Hunting for fossils
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Hunting for fossils

Hunting for Fossils

How are fossil molds and casts made?

An LSU Museum of Natural Science presentation to accompany the activity


What is a fossil

What is a fossil?

  • Fossil comes from the Latin fossilis meaning ‘dug up’.

  • They are defined as the remains, molds, or traces of plants or animals that lived a long time ago.

  • Usually preserved in sedimentary rocks such as sandstones, shale or limestone.


Types of fossils

Types of fossils

  • Plant remains

  • Animal remains

  • Coal, oil, gas (aka fossil fuels)

  • Trace fossils (including borings, footprints, molds, casts, coprolites)


How are they formed

How are they formed?

  • Phase 1- Death

    • Something dies

  • Phase 2- Deposition and Burial

    • It may be washed into a river or lake, but is usually quickly buried by sediments

  • Phase 3- Replacement/Remineralization

    • Minerals from the surrounding ground seep into the organism slowly replacing the organic material and virtually turning the bones into ‘rock’.


Fossil types

Fossil types

Preserved- Fossils that are unaltered and the original organism stays relatively intact. Soft as well as hard parts can be preserved. (Insect preserved in hardened tree sap- amber)

Replacement- An organism’s hard parts are replaced with minerals like calcite, silica, pyrite, or iron

Permineralization (petrification)- Fossil-type most people recognize. After the original hard parts are buried, water that seeps through the sediment passes through the bone. The water often dissolves the bone and replaces it with mineral deposits ultimately changing it into stone.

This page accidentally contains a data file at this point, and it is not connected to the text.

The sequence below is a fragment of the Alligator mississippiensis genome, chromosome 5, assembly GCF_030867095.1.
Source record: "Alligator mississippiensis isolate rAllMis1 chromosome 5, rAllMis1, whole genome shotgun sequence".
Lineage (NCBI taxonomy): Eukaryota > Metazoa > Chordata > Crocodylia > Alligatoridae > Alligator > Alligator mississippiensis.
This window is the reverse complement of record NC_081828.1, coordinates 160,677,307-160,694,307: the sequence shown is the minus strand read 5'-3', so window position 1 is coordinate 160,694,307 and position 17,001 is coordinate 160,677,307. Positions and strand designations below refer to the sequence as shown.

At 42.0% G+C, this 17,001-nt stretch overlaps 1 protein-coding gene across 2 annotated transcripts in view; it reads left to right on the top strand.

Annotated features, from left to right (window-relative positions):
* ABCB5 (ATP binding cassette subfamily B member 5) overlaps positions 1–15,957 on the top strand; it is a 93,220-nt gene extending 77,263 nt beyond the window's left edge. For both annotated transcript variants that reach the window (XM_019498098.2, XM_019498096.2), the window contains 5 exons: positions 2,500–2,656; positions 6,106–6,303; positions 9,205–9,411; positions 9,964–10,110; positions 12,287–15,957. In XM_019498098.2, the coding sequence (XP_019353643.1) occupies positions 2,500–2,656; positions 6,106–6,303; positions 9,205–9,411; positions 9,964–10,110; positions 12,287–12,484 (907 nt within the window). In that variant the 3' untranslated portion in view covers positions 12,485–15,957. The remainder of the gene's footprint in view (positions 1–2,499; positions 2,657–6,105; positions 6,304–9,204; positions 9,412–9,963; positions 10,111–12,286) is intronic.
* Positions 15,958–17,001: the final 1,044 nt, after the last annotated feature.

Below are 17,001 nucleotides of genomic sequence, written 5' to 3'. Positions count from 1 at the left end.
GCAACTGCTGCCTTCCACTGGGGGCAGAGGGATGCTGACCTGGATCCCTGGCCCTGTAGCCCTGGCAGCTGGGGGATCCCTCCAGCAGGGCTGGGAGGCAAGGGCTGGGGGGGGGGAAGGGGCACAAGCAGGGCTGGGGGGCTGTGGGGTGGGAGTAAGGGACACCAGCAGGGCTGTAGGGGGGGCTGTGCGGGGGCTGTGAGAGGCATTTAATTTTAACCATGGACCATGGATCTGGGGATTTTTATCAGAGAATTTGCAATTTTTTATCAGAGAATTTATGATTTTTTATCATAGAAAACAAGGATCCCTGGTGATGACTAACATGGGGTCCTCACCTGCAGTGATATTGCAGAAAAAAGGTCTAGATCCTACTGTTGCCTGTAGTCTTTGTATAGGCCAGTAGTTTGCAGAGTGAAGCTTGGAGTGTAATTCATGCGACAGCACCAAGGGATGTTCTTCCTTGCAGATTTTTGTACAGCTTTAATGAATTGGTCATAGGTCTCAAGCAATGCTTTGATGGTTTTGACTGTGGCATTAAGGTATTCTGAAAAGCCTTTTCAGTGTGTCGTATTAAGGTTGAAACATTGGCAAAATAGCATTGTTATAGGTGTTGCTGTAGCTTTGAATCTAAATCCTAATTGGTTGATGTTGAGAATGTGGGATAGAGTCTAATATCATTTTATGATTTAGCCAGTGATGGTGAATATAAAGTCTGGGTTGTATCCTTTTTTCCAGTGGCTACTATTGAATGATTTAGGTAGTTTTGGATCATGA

Carbonization- Only carbon remains of the specimen- other elements such as hydrogen and nitrogen are removed.

Impression- These fossils are made by organisms that are left in sediments.


Impressions

Impressions

Impression fossils are divided into 3 categories:

  • Imprints

  • Mold and casts

  • Trace fossils


Imprints

Imprints

These are impressions of thin organisms such as feathers, leaves, or fish that have fallen into soft sediment before it hardened.

As the organism decomposes it leaves a carbon ‘film’ of the organisms on the rock.


Molds and casts

Molds and casts

  • Mold

    • When an organism dies it is covered with sediment, decomposes slowly and when completely decayed it leaves a cavity in the rock that retains the exact shape and size of the organism.

  • Cast

    • When a cavity in rock is later filled with sediments and these sediments take the shape of the mold. It will look just like the outside of the original organism. (Note: Fossil casts are rare)


Two types of molds

Two types of molds

External mold- imprints of the outside of a fossil. For example, if the original fossil shell was convex, the external mold will be concave.

Internal mold- imprints of the inside of a fossil. They are produced when an organism such as a shell, is filled with sediment that becomes cemented and then the shell dissolves away.


Trace fossils

Trace fossils

Tracks or marks left by ancient organisms that have been preserved in sedimentary rocks. They show that the organisms were in the area. They include:

  • Tracks or footprints

  • Trials or paths by a moving body

  • Burrows

  • Coprolites

  • Gastroliths

  • Body imprints


Reference materials

Reference materials

Baylor, Byrd. (1980). If You are a Hunter of Fossils. Illustrated by Peter Parnall. New York: Charles Scribner's Sons. (ISBN 0-684-16419-1).

Goldish, Meish. (1989). What is a Fossil? Illustrated by Ivan Dieruf. Milwaukee: Raintree Publishers. (ISBN 0-8172-3535-3).


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